Maria Walther is a highly accomplished and talented artist.

 

Helen Othen

 

 

 

 

 
Maria Walther Exhibition, @ Linear House Gallery, 20 – 31 October 2010-11-02

COMMENTS in Visitors’ Book

 

  1. What a fabulous show – such lyrical, intriguing paintings – thank you. Paul Rosen
  2. Very interesting – glad to see paintings. Francis Treanor
  3. Beautiful, translucent images. Joyce Lowman
  4. Marvellous work, inspirational lovely colours. (Signature)
  5. Interesting, if Blakeish (?) influences. BC
  6. Technically superb and finely executed magic. Thank you. Shirley Tudor-Pole
  7. Love the paintings, specially the Escape painting. OZ
  8. Camouflage is fab – well done. Rjosheu
  9. Intriguing technical skill and unusual technique. EM
  10. Stunning, thought-provoking painting with wonderful colour. Dorothy (?)
  11. Absorbing, evocative – many different ways to see these paintings – and what a life story! Audrey Ringrose
  12. Beautiful paintings, so detailed and rich in colour. Fab!
  13. Inspiring – awesome – something to think about. (Signature)
  14. Very interesting technique, I will search for Maria’s work. I like the “Timeless” topics. (Signature)
  15. I really like “Mutation” (because of the hands) and “Camouflage” (just great). “Being Different” really becomes more and more interesting the closer you get to it, “The Escape” is really nice but the balance seems off for some reason. For me “Layers of Life” is a bit boring so I don’t agree with your choice to make it the main picture of your exhibition. Also the bat and the man don’t fit in. Really like the details in your paintings, the viewer is allowed to conjure up what he wants, which is cool. (Signature).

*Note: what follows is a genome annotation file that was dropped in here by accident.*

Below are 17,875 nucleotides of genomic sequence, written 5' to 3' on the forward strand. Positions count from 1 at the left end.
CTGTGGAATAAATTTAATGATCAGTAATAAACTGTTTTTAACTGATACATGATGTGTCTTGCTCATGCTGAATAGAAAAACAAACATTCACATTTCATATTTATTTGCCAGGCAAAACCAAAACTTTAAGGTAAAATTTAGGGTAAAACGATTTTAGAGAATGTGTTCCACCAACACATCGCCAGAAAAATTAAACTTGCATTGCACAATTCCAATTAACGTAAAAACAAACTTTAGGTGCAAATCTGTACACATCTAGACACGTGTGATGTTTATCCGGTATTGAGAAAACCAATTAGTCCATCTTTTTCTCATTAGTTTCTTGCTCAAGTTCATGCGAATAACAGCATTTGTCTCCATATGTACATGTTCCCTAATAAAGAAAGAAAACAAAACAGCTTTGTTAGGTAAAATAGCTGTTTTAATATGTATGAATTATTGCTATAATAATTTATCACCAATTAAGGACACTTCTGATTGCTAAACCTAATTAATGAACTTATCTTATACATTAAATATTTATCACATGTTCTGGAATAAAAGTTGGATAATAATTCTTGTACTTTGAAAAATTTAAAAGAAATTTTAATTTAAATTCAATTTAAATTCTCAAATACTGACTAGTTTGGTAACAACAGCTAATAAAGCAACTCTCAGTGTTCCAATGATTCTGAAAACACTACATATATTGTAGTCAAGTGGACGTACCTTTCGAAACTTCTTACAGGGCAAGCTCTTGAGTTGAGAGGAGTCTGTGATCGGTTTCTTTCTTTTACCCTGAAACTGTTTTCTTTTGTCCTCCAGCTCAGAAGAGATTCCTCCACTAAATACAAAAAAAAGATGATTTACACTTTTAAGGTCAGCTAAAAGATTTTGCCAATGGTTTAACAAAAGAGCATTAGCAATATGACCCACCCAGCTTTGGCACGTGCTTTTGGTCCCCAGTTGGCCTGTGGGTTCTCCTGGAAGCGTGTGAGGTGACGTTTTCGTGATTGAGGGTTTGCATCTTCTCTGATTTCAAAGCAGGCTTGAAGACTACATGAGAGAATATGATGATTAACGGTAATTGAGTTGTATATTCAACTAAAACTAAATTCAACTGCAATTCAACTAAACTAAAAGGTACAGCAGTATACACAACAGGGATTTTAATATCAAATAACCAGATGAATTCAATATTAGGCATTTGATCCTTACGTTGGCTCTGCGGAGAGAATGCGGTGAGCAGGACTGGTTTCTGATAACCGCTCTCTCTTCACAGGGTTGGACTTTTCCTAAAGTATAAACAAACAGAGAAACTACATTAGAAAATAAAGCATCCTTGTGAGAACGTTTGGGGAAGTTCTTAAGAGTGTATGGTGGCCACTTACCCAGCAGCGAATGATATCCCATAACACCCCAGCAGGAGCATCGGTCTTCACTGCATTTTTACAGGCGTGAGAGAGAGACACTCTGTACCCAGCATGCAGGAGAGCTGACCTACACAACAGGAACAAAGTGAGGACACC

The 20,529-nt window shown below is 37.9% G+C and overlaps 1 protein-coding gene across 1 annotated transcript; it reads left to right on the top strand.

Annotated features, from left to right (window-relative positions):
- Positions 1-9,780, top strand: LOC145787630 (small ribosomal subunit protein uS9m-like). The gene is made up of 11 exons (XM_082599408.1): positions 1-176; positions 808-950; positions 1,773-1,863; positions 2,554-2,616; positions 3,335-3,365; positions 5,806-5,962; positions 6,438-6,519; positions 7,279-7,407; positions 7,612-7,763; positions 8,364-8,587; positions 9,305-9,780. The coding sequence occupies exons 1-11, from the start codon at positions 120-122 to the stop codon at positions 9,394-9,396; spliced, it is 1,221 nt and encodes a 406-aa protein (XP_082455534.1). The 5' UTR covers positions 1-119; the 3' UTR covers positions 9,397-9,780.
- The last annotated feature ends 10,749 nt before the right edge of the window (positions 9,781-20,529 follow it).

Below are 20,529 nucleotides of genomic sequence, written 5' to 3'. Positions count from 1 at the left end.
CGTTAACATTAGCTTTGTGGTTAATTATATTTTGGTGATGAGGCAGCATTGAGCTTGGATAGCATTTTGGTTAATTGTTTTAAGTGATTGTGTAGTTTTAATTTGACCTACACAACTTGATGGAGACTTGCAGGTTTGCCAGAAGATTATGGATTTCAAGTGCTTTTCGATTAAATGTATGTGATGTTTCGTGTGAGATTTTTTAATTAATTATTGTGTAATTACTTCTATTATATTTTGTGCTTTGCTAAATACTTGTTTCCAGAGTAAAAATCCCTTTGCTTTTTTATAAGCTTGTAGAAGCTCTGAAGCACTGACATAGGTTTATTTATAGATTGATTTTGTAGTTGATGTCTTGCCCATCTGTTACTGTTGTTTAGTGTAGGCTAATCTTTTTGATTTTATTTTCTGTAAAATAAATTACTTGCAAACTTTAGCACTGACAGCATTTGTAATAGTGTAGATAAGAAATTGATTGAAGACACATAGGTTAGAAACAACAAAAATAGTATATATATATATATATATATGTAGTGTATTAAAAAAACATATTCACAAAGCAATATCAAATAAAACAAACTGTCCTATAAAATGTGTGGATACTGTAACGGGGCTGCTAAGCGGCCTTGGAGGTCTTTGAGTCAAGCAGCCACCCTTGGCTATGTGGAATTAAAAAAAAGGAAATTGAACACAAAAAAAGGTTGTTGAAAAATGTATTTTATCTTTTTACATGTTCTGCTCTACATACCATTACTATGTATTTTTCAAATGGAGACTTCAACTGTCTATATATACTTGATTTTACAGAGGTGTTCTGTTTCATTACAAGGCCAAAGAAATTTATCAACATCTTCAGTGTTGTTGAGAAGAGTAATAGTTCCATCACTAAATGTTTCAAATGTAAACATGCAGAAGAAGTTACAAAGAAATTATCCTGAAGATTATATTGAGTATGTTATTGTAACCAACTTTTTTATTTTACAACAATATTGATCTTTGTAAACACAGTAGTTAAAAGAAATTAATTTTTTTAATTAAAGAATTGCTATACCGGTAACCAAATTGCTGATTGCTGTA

16. In my opinion the abstract paintings are the more successful. Love the technique, it’s great to see something in a different medium. Sandra Kutler
  17. To me – very original and fascinating for both old and young. Alas, too expensive, do you have smaller works?
  18. Wonderful …. Absolutely fascinating … extraordinary … Pat Hammodi
  19. I love the glowing colours and the more abstract forms – and it was fascinating to read your story! I’ve never seen this style of painting before either – I like the delicacy and transparency of it. Lara
  20. Thank you. I found this exhibition very interesting and the imagery very profound. I am currently starting on an art therapy course, and although I hadn’t read the artist’s story the image “Layers of Life” spoke to me very clearly. I have worked in areas where there has been huge trauma, and distress and this spoke to me very clearly, and instantly reminded me of the refugee camps in Goma and Lake Victoria. The anguish and the hidden trauma below the beautiful blue ? and trees. Your imagery from nature is very beautiful. I really enjoyed your paintings, thank you very much. I will now read your story and thank you for sharing it with us and me as a complete stranger. Maree
  21. Very interesting stuff. Like the bats! Something pleasingly Edwardian about these paintings. Shame about the frames though. Very good work. Ged Adamson
  22. Thank you very much, I love the insects and the bats! The ideas and textures are fabulous – very thought-provoking! Vanessa Davies
  23. Interesting and great colours. Jimmer & Sarah, London
  24. Very intricate and deep. I can’t say it was to my personal taste but nevertheless worthy of a look. Alan H.

The Mercury, Wednesday, October 20, 2010
Greenwich, South London, UK